British detectives are using new anti-terror laws to investigate the failed plot to overthrow the government of Equatorial Guinea, it emerged last night.
Officers from Scotland Yard's elite SO15 Counter Terrorism Command are probing the 2004 conspiracy at the request of the West African state, according to a report in The Mail on Sunday.
Details of "Operation Antara" emerged as former SAS officer Simon Mann awaits sentence for his involvement in the attampted coup, after his trial in Malabo finished on Friday.
The Metropolitan Police team are believed to be investigating three prominent figures already implicated in the plot – reclusive oil tycoon Ely Calil, Sir Mark Thatcher and property dealer Greg Wales.
The latest development in the investigation came as a former Foreign Office minister denied that he was aware of the plot, despite claims that Mr Mann was unofficially warned by Britain to cease his mercenary activities.
Chris Mullin, who was Foreign Office minister of state with responsibility for Africa from June 2003 to May 2005, said: "I had no advance knowledge of the plot until Simon Mann was arrested. I can't speak for anyone else, but I was the minister in charge at the time, and I knew nothing about it ... There is no reason why the British government necessarily would have intelligence on Equatorial Guinea, as we don't have an interest in it."
Similar denials were issued at the time of the thwarted coup in March 2004 by the Foreign Office and Jack Straw, then Foreign Secretary. But later the same year Mr Straw admitted in a parliamentary answer that Britain had been told of the plot more than a month before it was put into action.
Sources close to the affair say Mr Mann later received a warning that Britain was aware of the conspiracy, and that he should "hang up his boots".
The question of what Britain knew about the coup plan, and what action it took, has arisen in the wake of Mr Mann's evidence in court in Malabo, Equatorial Guinea's capital. The Old Etonian faces a sentence of up to 32 years this week after admitting his role in the plot to overthrow President Teodoro Obiang Nguema and replace him with Severo Moto, an exiled opponent. This, he claimed, had the semi-official approval of both the Spanish and South African governments.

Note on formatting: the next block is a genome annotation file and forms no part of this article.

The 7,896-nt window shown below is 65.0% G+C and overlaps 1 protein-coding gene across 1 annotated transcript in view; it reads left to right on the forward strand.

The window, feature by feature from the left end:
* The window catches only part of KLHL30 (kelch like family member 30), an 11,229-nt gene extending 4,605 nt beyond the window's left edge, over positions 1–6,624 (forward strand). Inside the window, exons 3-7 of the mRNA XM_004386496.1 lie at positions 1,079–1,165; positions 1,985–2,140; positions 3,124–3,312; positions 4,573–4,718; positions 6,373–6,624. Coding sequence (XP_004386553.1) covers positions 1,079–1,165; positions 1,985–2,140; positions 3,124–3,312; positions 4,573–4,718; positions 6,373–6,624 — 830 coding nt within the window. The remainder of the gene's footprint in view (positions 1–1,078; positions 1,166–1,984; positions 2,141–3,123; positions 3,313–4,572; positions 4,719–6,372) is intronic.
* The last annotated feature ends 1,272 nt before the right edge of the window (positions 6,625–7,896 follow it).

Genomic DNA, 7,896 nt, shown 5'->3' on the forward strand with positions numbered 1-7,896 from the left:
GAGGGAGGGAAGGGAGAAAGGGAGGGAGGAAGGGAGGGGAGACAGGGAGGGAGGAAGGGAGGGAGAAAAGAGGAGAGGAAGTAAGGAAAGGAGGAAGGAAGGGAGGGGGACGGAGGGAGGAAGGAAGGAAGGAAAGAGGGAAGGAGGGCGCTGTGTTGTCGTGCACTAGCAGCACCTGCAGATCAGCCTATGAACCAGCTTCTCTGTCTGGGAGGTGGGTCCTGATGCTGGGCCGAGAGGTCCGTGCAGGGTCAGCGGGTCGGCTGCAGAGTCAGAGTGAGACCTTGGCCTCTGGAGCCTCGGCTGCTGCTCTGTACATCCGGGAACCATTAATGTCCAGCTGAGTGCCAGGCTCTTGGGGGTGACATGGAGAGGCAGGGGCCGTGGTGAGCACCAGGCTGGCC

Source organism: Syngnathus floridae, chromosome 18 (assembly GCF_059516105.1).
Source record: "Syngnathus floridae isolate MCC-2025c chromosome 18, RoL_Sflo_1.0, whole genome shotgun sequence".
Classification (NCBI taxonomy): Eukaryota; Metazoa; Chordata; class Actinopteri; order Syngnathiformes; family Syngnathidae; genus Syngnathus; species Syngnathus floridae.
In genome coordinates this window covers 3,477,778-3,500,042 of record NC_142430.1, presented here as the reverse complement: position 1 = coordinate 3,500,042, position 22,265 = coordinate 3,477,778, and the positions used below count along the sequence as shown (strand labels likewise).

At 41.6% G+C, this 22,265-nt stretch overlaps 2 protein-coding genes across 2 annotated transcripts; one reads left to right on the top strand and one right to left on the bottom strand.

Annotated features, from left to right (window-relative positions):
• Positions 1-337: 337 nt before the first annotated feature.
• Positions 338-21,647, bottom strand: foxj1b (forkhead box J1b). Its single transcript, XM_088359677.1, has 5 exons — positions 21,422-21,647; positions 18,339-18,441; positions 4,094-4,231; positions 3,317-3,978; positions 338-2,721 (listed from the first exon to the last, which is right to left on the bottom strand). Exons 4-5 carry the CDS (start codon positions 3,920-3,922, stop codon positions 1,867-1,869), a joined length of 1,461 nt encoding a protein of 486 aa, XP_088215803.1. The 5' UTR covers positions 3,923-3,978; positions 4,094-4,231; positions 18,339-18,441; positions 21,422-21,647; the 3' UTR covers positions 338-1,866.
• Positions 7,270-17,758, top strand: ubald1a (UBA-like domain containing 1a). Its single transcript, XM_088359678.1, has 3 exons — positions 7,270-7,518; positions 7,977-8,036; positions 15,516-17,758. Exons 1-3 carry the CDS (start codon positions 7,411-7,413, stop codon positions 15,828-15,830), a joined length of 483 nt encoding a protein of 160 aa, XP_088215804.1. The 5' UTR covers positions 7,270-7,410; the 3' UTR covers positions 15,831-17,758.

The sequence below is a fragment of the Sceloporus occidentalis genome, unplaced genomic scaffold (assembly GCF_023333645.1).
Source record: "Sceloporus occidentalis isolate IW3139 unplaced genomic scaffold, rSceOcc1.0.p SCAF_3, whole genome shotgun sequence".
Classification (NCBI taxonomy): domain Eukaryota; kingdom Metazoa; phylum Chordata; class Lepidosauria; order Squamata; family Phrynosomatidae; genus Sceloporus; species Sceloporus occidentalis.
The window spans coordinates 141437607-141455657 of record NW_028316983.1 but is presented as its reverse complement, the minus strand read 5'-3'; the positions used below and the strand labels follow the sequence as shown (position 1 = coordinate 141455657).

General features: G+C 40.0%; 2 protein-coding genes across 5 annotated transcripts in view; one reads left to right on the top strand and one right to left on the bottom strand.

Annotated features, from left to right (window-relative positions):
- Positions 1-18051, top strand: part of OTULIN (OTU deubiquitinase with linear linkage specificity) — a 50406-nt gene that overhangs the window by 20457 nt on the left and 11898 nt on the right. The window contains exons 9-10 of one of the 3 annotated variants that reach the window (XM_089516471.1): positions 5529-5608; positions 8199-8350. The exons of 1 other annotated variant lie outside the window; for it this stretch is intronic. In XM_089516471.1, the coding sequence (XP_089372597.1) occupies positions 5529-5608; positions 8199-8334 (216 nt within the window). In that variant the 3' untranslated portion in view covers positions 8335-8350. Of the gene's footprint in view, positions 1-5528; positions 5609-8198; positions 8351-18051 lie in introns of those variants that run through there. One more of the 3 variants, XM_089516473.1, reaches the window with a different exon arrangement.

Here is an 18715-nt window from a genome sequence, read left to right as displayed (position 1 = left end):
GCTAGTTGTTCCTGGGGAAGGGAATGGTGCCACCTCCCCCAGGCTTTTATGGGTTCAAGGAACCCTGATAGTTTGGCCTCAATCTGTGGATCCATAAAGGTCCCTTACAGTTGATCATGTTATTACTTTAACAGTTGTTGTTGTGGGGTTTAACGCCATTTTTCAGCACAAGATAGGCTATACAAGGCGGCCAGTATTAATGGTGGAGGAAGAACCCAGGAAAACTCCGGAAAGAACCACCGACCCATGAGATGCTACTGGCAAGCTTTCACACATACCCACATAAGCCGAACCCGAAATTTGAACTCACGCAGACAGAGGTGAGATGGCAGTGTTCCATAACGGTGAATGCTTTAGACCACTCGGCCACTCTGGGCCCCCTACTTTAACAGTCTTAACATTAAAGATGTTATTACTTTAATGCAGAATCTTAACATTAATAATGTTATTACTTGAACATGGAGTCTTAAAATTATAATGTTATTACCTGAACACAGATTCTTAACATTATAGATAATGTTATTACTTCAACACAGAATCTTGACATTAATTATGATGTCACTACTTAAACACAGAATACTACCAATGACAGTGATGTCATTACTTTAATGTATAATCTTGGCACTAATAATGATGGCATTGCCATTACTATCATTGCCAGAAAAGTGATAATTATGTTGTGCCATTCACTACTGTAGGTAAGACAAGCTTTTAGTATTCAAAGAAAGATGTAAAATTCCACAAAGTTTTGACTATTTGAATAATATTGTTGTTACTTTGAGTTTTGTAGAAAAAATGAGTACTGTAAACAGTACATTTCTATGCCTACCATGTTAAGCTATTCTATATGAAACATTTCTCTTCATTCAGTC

He was jailed in Zimbabwe after being arrested at Harare airport, where he took delivery of a consignment of arms and met more than 100 ex-soldiers on a flight from South Africa.
Yet even though the 55-year-old ex-officer implicated Sir Mark Thatcher and other Britons in his evidence, he said nothing about the British government's position.
The country's Attorney General, Jose Olo Obono, who prosecuted the case against Mr Mann, told this paper in 2004 that Britain and the US were "fully aware" of the plot. "We received warnings from South Africa, Zimbabwe and Angola, but nothing from Britain or America," he said. "There are indications that they, like Spain, were prepared to recognise a Severo Moto government."
A source closely acquainted with the affair said Mr Mann, who holds dual British and South African citizenship, was aware Britain was the only country he could realistically head for if and when he left Equatorial Guinea. In prison in Zimbabwe he had turned down the chance to be extradited to South Africa.
How do the allegations made in court by Simon Mann measure up?
Spain knew and approved of the coup plot
Mann said coup plans had been rushed through in March 2004 because the conservative government had promised immediate diplomatic recognition, and it was feared that the then Prime Minister, Jose Maria Aznar, would lose to the Socialists in the election. Spain's Foreign Ministry denied the claim.
South Africa, up to the level of President Thabo Mbeki, also gave a "green light" for the plot
This was the first time anyone had heard such an allegation, which South Africa angrily denied last week. Although South Africa warned Malabo of the plot in March 2004, Equatorial Guinea is said to be aggrieved at what it sees as lack of South African co-operation since.
Mark Thatcher "was not just an investor" in the plot, "he came completely on board and became a part of the management team"
If so, it is surprising the mile-wide paper trail did not seem to carry his name. Thatcher admitted involvement in the plot in a South African court, and received a £266,000 fine and four-year suspended sentence.
London-based oil trader Ely Calil was "the overall boss" of the mission
Calil has denied involvement, but made no further comment. In court Mann said he had taken Thatcher to Calil's London home.
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